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Digestive system: what is it?

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DIGESTION is important for breaking down food into nutrients, which the body uses for energy, growth, and cell repair. Food and drink must be changed into smaller molecules of nutrients before the blood absorbs them and carries them to cells throughout the body. The body breaks down nutrients from food and drink into carbohydrates, protein, fats, and vitamins. Many different organs play essential role in this process of food, from mechanical disruption by the teeth, to the creation of bile by the liver. Bile production of the liver play an important role in digestion. Mechanical digestion is breaking down of food into smaller pieces while being prepared for chemical digestion. Mechanical process start from the mouth. Chemical digestion start in mouth and continues into the intestines. Several different enzymes break down macromolecules into small molecules that can be absorbed


The digestive process starts in your mouth when you chew. Your salivary glands make saliva, a digestive juice, which moistens food so it moves more easily through your esophagus into your stomach. Saliva also has an enzyme that begins to break down starches in your food.


When you swallow, food enters your esophagus, which is connected to your stomach. Once the food is in your esophagus, waves of involuntary muscular contractions, called peristalsis, move the food toward your stomach.

Stomach Digestion

The stomach is a thick wall organ that lies between the esophagus and the part of the small intestine. Mucous membrane lines the stomach which contains glands that secrets gastric juice. The gastric juice is highly acidic. Gastric gland start secreting before food enters the stomach Food enters your stomach through a muscular ring that closes to keep the food in your stomach and stomach acid out of your esophagus. As you continue eating, your food’s mixed with gastric acid and other digestive juices in your stomach. Then the stomach empties this mixture into the small intestine.

Small Intestine Digestion

Your food is digested more thoroughly in your small intestine, also known as the duodenum. The small intestine, as well as the liver and pancreas, produces digestive juices and enzymes that separate out the nutrients in food. Among those enzymes are lipase and amylase from the pancreas. Muscular contractions keep the food moving along toward the large intestine. Your pancreas makes a digestive juice that has enzymes that break down carbohydrates, fats, and proteins. The pancreas delivers the digestive juice to the small intestine through small tubes called ducts. Your liver makes a digestive juice called bile that helps digest fats and some vitamins. Bile ducts carry bile from your liver to your gallbladder for storage, or to the small intestine for use.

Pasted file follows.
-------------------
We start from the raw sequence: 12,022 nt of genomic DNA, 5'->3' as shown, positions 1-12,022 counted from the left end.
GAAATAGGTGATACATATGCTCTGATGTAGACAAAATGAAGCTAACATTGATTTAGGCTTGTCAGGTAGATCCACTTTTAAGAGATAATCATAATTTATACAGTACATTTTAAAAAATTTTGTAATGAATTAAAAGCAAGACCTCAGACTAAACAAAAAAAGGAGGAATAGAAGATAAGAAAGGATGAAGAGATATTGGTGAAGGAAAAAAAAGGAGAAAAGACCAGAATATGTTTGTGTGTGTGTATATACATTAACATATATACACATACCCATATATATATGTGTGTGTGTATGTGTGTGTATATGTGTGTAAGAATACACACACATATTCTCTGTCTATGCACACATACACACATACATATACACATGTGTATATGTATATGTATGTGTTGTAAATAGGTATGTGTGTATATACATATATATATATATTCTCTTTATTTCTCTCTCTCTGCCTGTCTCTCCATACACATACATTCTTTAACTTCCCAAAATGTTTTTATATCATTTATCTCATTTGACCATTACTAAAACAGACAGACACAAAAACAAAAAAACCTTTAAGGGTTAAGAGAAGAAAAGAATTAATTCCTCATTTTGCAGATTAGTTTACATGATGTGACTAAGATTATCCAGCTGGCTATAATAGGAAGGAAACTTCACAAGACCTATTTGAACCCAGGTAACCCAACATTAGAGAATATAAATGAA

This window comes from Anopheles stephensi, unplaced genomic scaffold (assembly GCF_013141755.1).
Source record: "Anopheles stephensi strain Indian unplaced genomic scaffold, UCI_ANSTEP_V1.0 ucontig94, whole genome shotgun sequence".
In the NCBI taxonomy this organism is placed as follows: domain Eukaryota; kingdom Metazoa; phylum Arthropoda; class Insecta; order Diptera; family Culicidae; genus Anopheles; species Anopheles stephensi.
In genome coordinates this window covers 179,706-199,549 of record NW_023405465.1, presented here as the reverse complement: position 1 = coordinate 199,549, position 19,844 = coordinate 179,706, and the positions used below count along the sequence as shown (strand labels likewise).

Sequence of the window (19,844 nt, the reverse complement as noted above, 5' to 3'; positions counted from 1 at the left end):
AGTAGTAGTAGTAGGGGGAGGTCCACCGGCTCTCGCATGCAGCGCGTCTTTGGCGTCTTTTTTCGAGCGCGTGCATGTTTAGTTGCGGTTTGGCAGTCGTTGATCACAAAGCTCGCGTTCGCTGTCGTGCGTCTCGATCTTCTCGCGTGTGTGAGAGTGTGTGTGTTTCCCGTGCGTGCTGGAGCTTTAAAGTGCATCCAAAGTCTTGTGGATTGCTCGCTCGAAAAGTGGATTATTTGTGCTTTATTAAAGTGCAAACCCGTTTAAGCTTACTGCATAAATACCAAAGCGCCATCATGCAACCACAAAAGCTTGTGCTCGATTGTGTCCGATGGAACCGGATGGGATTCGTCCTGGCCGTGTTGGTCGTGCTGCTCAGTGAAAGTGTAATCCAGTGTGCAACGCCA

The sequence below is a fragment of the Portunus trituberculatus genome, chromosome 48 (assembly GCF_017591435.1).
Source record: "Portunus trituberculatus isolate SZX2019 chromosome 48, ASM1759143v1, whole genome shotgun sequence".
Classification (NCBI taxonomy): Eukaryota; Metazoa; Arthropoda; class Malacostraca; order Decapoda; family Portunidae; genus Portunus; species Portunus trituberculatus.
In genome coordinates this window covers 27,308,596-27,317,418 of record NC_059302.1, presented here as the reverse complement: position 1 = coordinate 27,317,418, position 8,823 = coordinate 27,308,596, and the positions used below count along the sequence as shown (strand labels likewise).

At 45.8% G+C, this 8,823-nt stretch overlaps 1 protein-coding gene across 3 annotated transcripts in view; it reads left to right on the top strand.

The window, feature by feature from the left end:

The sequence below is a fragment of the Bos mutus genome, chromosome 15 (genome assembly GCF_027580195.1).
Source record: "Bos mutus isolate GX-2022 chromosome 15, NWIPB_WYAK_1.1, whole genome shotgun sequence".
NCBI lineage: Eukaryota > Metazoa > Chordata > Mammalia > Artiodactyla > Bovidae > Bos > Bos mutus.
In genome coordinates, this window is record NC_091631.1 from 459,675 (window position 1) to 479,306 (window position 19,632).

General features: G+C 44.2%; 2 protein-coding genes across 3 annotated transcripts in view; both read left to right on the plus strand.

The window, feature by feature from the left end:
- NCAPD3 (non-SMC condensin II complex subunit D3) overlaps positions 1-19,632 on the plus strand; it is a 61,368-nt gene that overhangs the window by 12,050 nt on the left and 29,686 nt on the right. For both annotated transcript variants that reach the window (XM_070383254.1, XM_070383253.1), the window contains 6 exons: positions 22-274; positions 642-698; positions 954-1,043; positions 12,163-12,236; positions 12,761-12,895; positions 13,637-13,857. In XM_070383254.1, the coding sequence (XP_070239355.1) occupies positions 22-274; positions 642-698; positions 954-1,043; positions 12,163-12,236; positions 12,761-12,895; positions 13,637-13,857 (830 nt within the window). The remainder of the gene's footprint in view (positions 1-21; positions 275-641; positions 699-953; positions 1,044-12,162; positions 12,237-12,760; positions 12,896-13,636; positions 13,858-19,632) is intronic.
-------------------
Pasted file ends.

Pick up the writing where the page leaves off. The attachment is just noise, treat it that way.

The digested food continues its journey into the large intestine. The nutrients fats, carbohydrates and proteins, for example – have been broken down and are ready to be absorbed through the intestinal walls into your bloodstream for transport throughout your body. In your large intestine, more water moves from your GI tract into your bloodstream. Bacteria in your large intestine help break down remaining nutrients and make vitamin K. Waste products of digestion, including parts of food that are still too large, become stool.

Waste Elimination

Waste products from digestion are not absorbed through the intestinal walls but continue moving through your digestive tract into the colon. Waste products include dietary fiber. Waste products leave your body via bowel movements.

TASK 2 (b) Lipid (Fat) Calories Not all lipids (fats) contain the same amount of energy, as determined through calorimetry. One gram of beef or pork fat yields about 9.5kcal, and this is the average for one gram lipids from meat, fish, or eggs. One gram of butter fat yields about 9.27, and one gram of dairy fat gives about 9.25. Lipids from vegetables and fruits averages 9.30 kcal. The average heat of combustion (bomb calorimeter) for lipid is generally given as 9.4 kcal per gram. The net energy (average calories) for humans is the same, at 9.4 kcal per gram of fat. This is usually rounded to 9 calories per gram. Carbohydrate Calories Gross energy from glucose is 3.74 kcal per gram, and 4.20 for starch. The average for carbohydrate is given as 4.2 kcal per gram gross energy, and the net energy for humans is the same. The actual amount of energy from any carbohydrate varies depending on the shape of the molecule. The calories from carbohydrate is usually rounded to 4 calories per gram. Protein Calories Energy from protein can depend on the amount of nitrogen the protein contains, as well as the digestibility of the food. The higher the nitrogen content, the lower the amount of energy that can be derived through human metabolism. Proteins from meat, eggs, beans, and corn have about 16% nitrogen. Protein from nuts and sees, and most grains (cereals) have a higher nitrogen content of around 18.9%. Protein from milk has a lower nitrogen content of about 15.7%. In a bomb calorimeter, the average number of calories in one gram of protein is 5.65 kcal per gram. The average net energy for humans is generally given as 4.2 kcal per gram, the same as for carbohydrate. This, again, is usually rounded to 4 calories per gram.

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